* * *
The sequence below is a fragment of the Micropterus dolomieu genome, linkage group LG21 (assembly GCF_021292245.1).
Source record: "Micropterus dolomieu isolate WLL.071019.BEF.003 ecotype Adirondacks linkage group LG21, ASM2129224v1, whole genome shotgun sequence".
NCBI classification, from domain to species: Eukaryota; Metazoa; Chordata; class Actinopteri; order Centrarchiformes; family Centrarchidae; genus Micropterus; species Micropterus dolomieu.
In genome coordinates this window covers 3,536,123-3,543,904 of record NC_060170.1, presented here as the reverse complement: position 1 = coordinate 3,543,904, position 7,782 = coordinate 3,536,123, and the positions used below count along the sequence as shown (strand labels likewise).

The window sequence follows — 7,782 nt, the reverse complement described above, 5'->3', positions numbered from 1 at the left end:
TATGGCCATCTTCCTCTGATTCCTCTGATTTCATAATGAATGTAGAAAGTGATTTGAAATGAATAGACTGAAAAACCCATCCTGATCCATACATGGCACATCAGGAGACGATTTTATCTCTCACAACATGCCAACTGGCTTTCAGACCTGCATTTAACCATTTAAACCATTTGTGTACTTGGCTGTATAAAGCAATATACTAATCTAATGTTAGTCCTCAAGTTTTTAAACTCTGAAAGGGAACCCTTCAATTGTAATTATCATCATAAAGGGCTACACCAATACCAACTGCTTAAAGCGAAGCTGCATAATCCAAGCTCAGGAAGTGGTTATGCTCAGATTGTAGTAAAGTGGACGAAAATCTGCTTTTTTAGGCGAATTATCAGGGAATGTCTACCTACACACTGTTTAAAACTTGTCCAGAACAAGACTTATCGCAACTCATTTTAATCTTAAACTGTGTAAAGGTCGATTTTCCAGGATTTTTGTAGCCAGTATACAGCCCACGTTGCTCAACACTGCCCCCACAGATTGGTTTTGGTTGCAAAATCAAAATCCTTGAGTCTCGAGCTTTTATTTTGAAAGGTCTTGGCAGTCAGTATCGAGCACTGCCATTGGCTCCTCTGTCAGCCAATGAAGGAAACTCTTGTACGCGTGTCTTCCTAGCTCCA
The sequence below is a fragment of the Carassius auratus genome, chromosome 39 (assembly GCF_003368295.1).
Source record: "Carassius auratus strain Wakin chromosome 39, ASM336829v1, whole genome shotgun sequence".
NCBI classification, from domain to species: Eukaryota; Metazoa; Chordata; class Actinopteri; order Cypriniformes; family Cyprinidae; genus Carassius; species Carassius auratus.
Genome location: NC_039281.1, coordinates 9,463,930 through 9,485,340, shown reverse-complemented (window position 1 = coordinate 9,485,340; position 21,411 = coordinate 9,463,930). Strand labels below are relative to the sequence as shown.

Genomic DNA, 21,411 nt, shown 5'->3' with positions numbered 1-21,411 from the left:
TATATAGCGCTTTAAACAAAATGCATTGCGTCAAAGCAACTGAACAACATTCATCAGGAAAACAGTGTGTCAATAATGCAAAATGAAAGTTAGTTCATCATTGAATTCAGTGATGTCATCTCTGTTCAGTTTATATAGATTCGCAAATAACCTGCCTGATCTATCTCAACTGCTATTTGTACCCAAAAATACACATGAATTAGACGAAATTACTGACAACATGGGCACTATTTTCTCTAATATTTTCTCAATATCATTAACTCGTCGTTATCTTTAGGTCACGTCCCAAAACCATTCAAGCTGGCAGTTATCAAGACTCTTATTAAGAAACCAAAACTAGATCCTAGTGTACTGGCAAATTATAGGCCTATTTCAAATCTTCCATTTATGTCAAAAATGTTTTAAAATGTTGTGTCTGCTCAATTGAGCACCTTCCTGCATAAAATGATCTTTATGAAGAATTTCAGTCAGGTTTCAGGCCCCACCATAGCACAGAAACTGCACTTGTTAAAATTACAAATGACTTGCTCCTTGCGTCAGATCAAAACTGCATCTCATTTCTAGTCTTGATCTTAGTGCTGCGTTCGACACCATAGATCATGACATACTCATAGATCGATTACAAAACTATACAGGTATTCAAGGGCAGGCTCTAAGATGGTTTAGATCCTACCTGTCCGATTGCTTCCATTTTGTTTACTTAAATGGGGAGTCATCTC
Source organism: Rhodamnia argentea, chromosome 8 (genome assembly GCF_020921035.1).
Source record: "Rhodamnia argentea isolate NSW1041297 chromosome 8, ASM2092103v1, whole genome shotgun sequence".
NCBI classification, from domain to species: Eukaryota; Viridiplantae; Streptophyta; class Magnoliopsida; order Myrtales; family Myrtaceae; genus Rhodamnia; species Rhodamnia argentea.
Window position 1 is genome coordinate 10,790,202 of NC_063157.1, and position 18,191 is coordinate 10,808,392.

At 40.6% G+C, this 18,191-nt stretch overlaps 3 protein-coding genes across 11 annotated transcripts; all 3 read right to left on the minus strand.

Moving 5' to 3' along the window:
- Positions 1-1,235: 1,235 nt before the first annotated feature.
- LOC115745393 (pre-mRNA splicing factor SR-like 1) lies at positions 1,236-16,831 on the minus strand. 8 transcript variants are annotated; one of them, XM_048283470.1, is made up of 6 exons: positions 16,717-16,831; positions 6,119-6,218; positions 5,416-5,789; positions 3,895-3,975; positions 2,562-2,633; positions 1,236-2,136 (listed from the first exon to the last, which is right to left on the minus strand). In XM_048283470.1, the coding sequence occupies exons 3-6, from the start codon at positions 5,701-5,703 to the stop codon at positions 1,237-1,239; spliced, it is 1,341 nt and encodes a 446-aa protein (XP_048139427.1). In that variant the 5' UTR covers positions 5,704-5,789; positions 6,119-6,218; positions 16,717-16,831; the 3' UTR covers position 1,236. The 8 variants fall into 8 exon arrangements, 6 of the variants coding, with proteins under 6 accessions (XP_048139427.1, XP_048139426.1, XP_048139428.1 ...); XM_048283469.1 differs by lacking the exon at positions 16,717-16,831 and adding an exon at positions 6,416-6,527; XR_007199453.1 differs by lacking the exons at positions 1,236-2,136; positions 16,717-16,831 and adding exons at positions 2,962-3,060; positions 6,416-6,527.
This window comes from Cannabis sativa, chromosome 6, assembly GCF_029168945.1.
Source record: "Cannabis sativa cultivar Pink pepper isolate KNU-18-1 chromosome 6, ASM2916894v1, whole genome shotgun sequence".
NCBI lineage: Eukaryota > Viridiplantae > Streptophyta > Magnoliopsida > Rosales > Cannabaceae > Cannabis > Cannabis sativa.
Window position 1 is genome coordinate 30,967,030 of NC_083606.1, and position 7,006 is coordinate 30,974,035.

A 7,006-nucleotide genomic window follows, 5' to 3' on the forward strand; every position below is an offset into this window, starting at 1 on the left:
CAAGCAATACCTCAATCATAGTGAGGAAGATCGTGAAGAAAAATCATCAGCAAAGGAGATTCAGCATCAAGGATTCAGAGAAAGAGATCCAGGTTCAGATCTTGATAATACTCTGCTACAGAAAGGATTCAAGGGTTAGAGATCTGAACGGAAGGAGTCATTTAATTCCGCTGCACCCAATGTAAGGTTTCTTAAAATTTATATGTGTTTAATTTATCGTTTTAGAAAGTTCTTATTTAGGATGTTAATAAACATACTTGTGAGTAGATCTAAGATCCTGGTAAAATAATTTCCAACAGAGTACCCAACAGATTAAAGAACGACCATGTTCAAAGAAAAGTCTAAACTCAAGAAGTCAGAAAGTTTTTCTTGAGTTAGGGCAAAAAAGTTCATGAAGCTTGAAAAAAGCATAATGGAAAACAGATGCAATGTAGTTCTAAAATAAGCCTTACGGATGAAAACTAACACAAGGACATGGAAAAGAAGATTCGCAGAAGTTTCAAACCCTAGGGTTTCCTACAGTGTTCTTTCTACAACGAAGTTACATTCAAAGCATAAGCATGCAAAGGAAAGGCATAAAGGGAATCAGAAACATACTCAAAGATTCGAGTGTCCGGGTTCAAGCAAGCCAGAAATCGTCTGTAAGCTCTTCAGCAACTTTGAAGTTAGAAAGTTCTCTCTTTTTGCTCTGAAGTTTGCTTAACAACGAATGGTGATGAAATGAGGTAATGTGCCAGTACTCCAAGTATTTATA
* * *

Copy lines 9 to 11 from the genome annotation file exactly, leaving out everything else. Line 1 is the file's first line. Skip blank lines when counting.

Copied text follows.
NCBI classification, from domain to species: Eukaryota; Metazoa; Chordata; class Actinopteri; order Cypriniformes; family Cyprinidae; genus Carassius; species Carassius auratus.
Genome location: NC_039281.1, coordinates 9,463,930 through 9,485,340, shown reverse-complemented (window position 1 = coordinate 9,485,340; position 21,411 = coordinate 9,463,930). Strand labels below are relative to the sequence as shown.

Genomic DNA, 21,411 nt, shown 5'->3' with positions numbered 1-21,411 from the left: